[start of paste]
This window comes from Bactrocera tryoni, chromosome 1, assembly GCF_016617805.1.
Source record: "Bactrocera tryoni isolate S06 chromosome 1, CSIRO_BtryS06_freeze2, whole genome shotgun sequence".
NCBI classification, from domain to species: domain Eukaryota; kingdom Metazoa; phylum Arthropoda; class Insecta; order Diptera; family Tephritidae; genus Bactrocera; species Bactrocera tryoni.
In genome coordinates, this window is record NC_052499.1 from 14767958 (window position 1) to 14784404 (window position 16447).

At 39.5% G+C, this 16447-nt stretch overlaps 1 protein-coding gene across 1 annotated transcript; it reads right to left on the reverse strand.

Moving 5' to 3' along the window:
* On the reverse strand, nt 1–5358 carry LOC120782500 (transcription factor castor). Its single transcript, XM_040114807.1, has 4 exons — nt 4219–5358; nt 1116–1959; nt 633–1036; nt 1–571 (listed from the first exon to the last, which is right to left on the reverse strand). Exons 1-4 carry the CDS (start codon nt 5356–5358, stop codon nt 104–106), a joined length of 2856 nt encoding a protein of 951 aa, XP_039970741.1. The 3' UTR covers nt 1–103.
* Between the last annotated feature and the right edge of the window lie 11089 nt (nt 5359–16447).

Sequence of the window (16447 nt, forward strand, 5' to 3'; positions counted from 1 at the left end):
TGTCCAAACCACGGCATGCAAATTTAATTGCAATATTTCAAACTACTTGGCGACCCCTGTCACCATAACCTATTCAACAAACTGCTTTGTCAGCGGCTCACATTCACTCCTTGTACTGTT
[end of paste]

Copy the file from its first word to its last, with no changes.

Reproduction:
This window comes from Bactrocera tryoni, chromosome 1, assembly GCF_016617805.1.
Source record: "Bactrocera tryoni isolate S06 chromosome 1, CSIRO_BtryS06_freeze2, whole genome shotgun sequence".
NCBI classification, from domain to species: domain Eukaryota; kingdom Metazoa; phylum Arthropoda; class Insecta; order Diptera; family Tephritidae; genus Bactrocera; species Bactrocera tryoni.
In genome coordinates, this window is record NC_052499.1 from 14767958 (window position 1) to 14784404 (window position 16447).

At 39.5% G+C, this 16447-nt stretch overlaps 1 protein-coding gene across 1 annotated transcript; it reads right to left on the reverse strand.

Moving 5' to 3' along the window:
* On the reverse strand, nt 1–5358 carry LOC120782500 (transcription factor castor). Its single transcript, XM_040114807.1, has 4 exons — nt 4219–5358; nt 1116–1959; nt 633–1036; nt 1–571 (listed from the first exon to the last, which is right to left on the reverse strand). Exons 1-4 carry the CDS (start codon nt 5356–5358, stop codon nt 104–106), a joined length of 2856 nt encoding a protein of 951 aa, XP_039970741.1. The 3' UTR covers nt 1–103.
* Between the last annotated feature and the right edge of the window lie 11089 nt (nt 5359–16447).

Sequence of the window (16447 nt, forward strand, 5' to 3'; positions counted from 1 at the left end):
TGTCCAAACCACGGCATGCAAATTTAATTGCAATATTTCAAACTACTTGGCGACCCCTGTCACCATAACCTATTCAACAAACTGCTTTGTCAGCGGCTCACATTCACTCCTTGTACTGTT